This Island Leith
100 Days of Leith (at leithforever.org), was/is an initiative set up as a response to the City of Edinburgh Council Archives’ ReDrawing Edinburgh - which commemorated the boundary changes of 1920 as a way of uniting a community during lockdown.
More than 50 Leith-based groups have been involved in contributing to the project, overseen by Leith Civic Trust.
Alastair Campbell wrote: ‘What did it mean to be a Leither then (1920), and what does it mean to be one now? Did the merger with Edinburgh signal the end of this “island” Leith’?
The 100 Days project certainly proposes a new beginning, as well as a deep understanding of what went before: Here’s a flavour of the latter, you’ll find many other perspectives on this site and the many others dedicated to Leith…
“As a bairn in the 196Os looking up Leith Walk from the old Kirkgate, the road seemed to go on, and on, for ever. Now, in my 60’s, whenever I visit it’s a different vista in a differing world yet as thriving as it ever was. There is, clearly, a ‘Spirit of Leith’; one that has welcomed incomers and facilitated travellers to spread themselves across the globe, yet still offers a ‘hame tae a’.” Kinny Gardner
Bombings in Leith 1940-42
James Robb remember his mum’s cousin, who was killed in a shelter by the same bombs that damaged the newly built Leith Town Hall complex (including Leith Theatre and Leith Library): “She was killed in the Largo Place bombing. She went into the shelter but the bomb landed on it. Her gravestone in Seafield Cemetery describes her as having died as a result of enemy action. My Mother said hers was the last walking funeral in Leith RIP.”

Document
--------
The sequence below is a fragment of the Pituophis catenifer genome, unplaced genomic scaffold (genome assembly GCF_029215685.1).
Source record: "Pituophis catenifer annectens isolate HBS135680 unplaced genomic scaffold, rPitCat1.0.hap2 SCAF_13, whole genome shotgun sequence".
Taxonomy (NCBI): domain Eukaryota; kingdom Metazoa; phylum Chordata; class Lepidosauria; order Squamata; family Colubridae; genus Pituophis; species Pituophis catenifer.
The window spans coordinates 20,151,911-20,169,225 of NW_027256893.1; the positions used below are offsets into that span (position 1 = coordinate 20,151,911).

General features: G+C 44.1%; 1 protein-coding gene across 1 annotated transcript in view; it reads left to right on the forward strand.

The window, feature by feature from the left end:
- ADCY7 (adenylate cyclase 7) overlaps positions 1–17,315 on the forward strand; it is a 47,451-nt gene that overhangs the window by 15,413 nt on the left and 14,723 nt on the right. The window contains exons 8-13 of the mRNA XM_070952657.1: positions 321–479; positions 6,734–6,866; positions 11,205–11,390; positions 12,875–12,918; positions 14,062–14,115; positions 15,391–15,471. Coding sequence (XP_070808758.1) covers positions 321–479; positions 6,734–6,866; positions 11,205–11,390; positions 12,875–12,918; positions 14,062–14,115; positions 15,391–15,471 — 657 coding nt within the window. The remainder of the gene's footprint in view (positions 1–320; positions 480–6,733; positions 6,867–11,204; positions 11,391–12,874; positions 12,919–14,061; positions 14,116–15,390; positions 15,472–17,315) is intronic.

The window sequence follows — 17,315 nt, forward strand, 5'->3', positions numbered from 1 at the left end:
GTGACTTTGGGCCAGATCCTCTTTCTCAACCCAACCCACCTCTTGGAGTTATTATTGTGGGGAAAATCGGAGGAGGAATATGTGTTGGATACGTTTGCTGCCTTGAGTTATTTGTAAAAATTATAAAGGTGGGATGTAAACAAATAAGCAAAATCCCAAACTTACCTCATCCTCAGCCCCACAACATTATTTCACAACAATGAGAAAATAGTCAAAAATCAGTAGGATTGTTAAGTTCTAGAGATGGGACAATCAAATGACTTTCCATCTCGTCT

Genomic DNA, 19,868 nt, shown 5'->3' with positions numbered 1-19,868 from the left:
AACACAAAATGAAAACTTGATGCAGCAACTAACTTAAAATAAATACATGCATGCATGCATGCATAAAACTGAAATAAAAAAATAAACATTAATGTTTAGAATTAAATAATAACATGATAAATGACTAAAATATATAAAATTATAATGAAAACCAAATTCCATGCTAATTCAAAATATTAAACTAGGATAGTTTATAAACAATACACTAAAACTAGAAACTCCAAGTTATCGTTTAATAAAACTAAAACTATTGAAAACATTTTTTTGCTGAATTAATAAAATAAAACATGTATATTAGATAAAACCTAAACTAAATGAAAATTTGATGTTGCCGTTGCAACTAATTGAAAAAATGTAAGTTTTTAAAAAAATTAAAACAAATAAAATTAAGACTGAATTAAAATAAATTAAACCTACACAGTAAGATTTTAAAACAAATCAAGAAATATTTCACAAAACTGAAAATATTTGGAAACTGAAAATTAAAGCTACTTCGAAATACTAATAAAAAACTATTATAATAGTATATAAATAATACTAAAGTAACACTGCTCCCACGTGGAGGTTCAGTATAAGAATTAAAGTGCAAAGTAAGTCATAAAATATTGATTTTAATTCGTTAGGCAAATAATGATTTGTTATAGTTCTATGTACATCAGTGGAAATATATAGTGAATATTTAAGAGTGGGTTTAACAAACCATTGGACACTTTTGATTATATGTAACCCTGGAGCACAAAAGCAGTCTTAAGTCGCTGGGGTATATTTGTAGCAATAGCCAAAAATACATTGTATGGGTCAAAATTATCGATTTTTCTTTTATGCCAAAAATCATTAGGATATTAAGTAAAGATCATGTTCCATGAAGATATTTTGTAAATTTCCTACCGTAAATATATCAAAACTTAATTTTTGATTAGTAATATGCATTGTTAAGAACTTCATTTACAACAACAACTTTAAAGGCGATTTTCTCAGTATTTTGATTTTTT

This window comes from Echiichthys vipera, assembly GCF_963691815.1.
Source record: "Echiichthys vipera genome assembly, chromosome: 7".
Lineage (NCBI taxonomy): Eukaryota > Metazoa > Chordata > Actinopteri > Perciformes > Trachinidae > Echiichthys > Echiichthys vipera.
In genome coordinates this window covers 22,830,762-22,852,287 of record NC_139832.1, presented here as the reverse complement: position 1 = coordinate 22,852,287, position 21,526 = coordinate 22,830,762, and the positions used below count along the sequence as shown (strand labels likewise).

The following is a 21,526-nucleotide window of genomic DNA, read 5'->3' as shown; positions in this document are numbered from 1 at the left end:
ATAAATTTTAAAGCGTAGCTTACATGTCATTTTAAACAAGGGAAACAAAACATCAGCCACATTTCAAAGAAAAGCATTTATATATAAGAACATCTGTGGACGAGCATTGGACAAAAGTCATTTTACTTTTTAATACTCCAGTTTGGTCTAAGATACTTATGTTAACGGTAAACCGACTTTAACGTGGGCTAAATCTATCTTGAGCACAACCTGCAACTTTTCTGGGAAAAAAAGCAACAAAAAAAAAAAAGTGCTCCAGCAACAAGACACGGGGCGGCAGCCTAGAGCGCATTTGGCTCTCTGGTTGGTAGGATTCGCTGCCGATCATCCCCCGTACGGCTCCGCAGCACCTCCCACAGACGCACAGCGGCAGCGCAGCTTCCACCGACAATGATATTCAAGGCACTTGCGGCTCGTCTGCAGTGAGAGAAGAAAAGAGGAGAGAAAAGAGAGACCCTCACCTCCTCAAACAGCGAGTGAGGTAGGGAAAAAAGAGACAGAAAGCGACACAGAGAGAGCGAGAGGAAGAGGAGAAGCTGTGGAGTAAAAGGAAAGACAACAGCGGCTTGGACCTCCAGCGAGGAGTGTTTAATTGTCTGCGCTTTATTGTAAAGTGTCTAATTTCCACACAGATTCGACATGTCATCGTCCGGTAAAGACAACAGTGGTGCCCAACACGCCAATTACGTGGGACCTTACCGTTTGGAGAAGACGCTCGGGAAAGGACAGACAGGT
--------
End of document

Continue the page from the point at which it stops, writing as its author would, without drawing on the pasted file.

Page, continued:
Jill McGlaughlin’s mother told her about the same event: “She was about 10 years old and she said that when the mines hit, in her head she saw a giant tearing up the pavements. She’d never heard noise like it, terrifying!”
The winter of 1947
“I remember the last of the snow… Me holding my wee brother’s hand in James Place, lots of long icy slides made by the boys at school, chapped knees and lugs, breath smoking when you got up, ice on windows, mum queuing for rations in the snow. Don’t remember being kept off school.
Walked up the Links every day to Easter Road, ploutering through the snow topping your welly boots to get the bus to Moray House School!” Christine Muir
Tim Bell, part of the steering group behind the project was unequivocal: “100 Days has been and remains a wonderful exercise in collective memory and celebration. Except it’s not always celebration, sometimes it’s being honest with the past and it isn’t always happy. Not many communities are this lucky.”
Ron Neish, “What I’ve got out of it is reminding people of our amazing maritime heritage, Leith was building ships 400 years before the Clyde but there is little evidence of that in national museums.
Co-producer Barbara Kerr: “100 Days of Leith will continue as an online presence and Leith For Ever has now received funding to continue the project. Everyone I have spoken to has been very positive…”
Amongst the suggestions for the future are: creating a book, curating a physical exhibition and staging a mini festival.
Leith Civic Trust, were supported by the National Lottery Community Fund and The People’s Postcode Trust while creating 100 Days of Leith.
Thanks also go to: TheSpiritofLeithers, Edinphoto.org.uk, City of Edinburgh Council and Edinburgh Libraries Capital Collections
Personal thanks to: Claire Smith.